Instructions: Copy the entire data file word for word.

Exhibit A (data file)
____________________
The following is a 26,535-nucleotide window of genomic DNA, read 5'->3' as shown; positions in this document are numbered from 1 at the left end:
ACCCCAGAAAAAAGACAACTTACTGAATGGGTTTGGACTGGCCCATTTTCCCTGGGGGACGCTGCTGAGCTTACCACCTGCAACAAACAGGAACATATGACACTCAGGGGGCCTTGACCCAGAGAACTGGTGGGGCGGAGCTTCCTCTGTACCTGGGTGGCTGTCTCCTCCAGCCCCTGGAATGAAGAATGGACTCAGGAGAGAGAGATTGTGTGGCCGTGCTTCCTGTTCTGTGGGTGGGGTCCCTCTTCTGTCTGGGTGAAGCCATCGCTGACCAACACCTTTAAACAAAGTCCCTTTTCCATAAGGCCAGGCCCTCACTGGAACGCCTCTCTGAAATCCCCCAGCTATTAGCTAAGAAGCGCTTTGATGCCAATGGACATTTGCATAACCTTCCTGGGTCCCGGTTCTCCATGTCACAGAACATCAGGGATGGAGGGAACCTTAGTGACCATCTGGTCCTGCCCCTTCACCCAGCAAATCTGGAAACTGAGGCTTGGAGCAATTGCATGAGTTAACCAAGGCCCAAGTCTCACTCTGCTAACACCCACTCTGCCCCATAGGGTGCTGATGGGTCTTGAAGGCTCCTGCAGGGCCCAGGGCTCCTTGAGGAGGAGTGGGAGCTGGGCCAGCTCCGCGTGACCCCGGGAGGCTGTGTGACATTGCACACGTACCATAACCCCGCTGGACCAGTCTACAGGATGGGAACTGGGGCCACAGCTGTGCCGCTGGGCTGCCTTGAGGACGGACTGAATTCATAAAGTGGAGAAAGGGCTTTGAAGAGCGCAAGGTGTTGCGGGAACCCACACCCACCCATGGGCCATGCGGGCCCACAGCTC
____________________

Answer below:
The following is a 26,535-nucleotide window of genomic DNA, read 5'->3' as shown; positions in this document are numbered from 1 at the left end:
ACCCCAGAAAAAAGACAACTTACTGAATGGGTTTGGACTGGCCCATTTTCCCTGGGGGACGCTGCTGAGCTTACCACCTGCAACAAACAGGAACATATGACACTCAGGGGGCCTTGACCCAGAGAACTGGTGGGGCGGAGCTTCCTCTGTACCTGGGTGGCTGTCTCCTCCAGCCCCTGGAATGAAGAATGGACTCAGGAGAGAGAGATTGTGTGGCCGTGCTTCCTGTTCTGTGGGTGGGGTCCCTCTTCTGTCTGGGTGAAGCCATCGCTGACCAACACCTTTAAACAAAGTCCCTTTTCCATAAGGCCAGGCCCTCACTGGAACGCCTCTCTGAAATCCCCCAGCTATTAGCTAAGAAGCGCTTTGATGCCAATGGACATTTGCATAACCTTCCTGGGTCCCGGTTCTCCATGTCACAGAACATCAGGGATGGAGGGAACCTTAGTGACCATCTGGTCCTGCCCCTTCACCCAGCAAATCTGGAAACTGAGGCTTGGAGCAATTGCATGAGTTAACCAAGGCCCAAGTCTCACTCTGCTAACACCCACTCTGCCCCATAGGGTGCTGATGGGTCTTGAAGGCTCCTGCAGGGCCCAGGGCTCCTTGAGGAGGAGTGGGAGCTGGGCCAGCTCCGCGTGACCCCGGGAGGCTGTGTGACATTGCACACGTACCATAACCCCGCTGGACCAGTCTACAGGATGGGAACTGGGGCCACAGCTGTGCCGCTGGGCTGCCTTGAGGACGGACTGAATTCATAAAGTGGAGAAAGGGCTTTGAAGAGCGCAAGGTGTTGCGGGAACCCACACCCACCCATGGGCCATGCGGGCCCACAGCTC